Today's Paper Latest Coronavirus The Article iPad Core Values Weather Newsletters Obits Puzzles Archive Story ideas

MUSIC: Ninth Street's The Hall offers larger music venue

by Sean Clancy | October 14, 2021 at 1:33 a.m.
Grammy winner Ledisi will be the first-ever headliner on Saturday at The Hall, a new Little Rock concert and events venue. On Oct. 1, the venue was still a construction zone. (Arkansas Democrat-Gazette/Cary Jenkins)

It's Oct. 1 and with its first show closing in fast, Little Rock's newest concert and event venue is still a construction zone.

Workers are busy transforming what was most recently Copy Systems at 712 Ninth St., into The Hall, the almost 12,000-square-foot spot for music, parties, weddings, conventions, corporate events and other occasions.

R&B hit-maker Ledisi will be the venue's first headliner at 8 p.m. Saturday. Kenyon Dixon will open the show.

Ledisi's latest album, "Ledisi Sings Nina," is a tribute to one of her heroes, Nina Simone, and features seven of Simone's most popular songs. It's her 10th studio album and follows last year's "The Wild Card," which included the single "Anything for You." The track won Ledisi her first Grammy, for best traditional R&B performance, earlier this year.

"We are super excited to have her. She is so amazing and is a wonderful artist," says Miranda Hall, The Hall's venue manager.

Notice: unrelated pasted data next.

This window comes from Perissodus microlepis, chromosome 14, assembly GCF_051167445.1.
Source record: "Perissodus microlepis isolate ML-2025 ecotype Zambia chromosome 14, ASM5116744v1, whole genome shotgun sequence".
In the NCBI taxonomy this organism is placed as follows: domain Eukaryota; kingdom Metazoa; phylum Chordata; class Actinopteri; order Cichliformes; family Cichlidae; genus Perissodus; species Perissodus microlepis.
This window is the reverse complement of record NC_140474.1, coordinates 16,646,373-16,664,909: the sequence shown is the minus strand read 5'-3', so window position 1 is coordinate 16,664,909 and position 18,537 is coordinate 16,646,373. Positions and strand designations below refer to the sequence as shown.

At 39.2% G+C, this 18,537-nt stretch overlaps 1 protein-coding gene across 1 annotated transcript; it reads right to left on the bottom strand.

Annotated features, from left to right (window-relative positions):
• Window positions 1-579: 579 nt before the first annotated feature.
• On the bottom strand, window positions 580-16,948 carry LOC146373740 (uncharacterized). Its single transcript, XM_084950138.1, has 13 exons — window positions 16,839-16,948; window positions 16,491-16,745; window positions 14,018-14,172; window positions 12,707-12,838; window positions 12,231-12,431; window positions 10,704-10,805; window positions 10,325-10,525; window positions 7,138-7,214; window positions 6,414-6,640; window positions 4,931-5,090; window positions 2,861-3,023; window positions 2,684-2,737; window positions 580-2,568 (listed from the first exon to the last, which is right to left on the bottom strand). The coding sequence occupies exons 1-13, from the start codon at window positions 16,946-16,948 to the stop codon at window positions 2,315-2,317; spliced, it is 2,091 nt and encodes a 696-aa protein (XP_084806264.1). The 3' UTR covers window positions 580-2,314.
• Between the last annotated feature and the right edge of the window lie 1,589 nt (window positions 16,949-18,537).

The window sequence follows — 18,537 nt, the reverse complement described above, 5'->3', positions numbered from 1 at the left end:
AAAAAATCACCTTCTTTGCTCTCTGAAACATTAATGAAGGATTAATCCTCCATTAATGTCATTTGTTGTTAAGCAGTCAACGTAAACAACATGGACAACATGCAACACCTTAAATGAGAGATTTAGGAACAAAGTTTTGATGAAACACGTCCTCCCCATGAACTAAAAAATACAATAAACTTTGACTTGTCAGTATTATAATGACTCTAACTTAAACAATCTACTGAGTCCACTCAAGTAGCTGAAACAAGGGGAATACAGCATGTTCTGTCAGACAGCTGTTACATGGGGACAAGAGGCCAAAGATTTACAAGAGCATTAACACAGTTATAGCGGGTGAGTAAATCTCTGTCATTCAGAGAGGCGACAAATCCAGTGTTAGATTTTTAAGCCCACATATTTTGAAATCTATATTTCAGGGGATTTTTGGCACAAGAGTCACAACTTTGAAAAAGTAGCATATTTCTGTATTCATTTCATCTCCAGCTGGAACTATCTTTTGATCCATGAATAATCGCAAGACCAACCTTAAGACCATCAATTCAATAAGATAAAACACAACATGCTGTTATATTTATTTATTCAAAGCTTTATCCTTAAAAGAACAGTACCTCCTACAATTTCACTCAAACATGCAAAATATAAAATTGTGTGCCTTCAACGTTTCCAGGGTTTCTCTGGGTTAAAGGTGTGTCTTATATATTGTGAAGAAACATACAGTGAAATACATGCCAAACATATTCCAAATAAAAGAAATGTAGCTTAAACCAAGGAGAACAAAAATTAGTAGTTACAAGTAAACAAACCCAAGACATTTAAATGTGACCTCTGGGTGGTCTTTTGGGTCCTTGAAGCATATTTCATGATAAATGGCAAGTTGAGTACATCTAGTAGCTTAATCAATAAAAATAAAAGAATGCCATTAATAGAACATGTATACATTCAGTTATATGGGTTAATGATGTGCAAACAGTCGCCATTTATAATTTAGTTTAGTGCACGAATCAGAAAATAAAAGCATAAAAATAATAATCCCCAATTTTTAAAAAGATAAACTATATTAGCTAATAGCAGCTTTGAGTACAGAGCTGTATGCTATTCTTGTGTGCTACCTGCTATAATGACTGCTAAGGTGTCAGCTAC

Other acts scheduled to perform in the new space include country duo Muscadine Bloodline on Oct. 23, country rapper Jelly Roll on Oct. 29 (that show is sold out), rapper Nelly on Nov. 17, Prince tribute band The Prince Project on Nov. 19, country singer-songwriter Drake White on Nov. 20 and more. See for more listings and information.

The Hall is owned by Nashville-Tenn.-based Marathon Live, which also owns venues Marathon Music Works in Nashville, The Signal in Chattanooga and The Truman in Kansas City. Mo., Hall says. Marathon Live also handles music booking, she adds.

Hall is leading a quick tour of the facilities, which include three green rooms, a production office, bathrooms, a mezzanine (which will offer great views of the stage) and three bars. There is also a catering kitchen and restrooms.

Standing-room capacity is about 1,300, Hall says, and about 500-700 depending on seated dining.

The venue's large stage is portable, so it can be removed to make space for other happenings at the site, she adds. Concert sound is handled by Little Rock company CWP Productions, Hall says.

With its size, The Hall hopes to fill a niche in the concert market for acts that have outgrown venues like the Rev Room, Stickyz Rock 'n' Roll Chicken Shack, Vino's Brew Pub, White Water Tavern and others.

"They are all a part of our community," Hall says of the clubs. "[Artists that play] Stickyz or Rev Room, we want to see them grow to a 1,300-person venue. This is just a different experience that wasn't here. We want to support and grow the community for the music."

Hall says that there are plans to have food trucks at concerts and that parking is available in the Hall's lot and on the street.

Speaking of streets, Ninth Street was once the heart of Little Rock's Black business and entertainment district. The Hall sits catty-corner from Taborian Hall, the 1918 building that now houses Arkansas Flag and Banner, Inc., and the legendary Dreamland Ballroom. Music giants Count Basie, Ella Fitzgerald, Cab Calloway, Otis Redding and more performed at Dreamland.

"West Ninth street is historic and rich in music history," Hall says. "We're really excited to see it be something fun and new for the community to enjoy."


Opening act: Kenyon Dixon

When & Where: 8 p.m. Saturday, The Hall, 712 Ninth St., Little Rock

Admission: $32-$50

Information: (501) 406-1364 |


Sponsor Content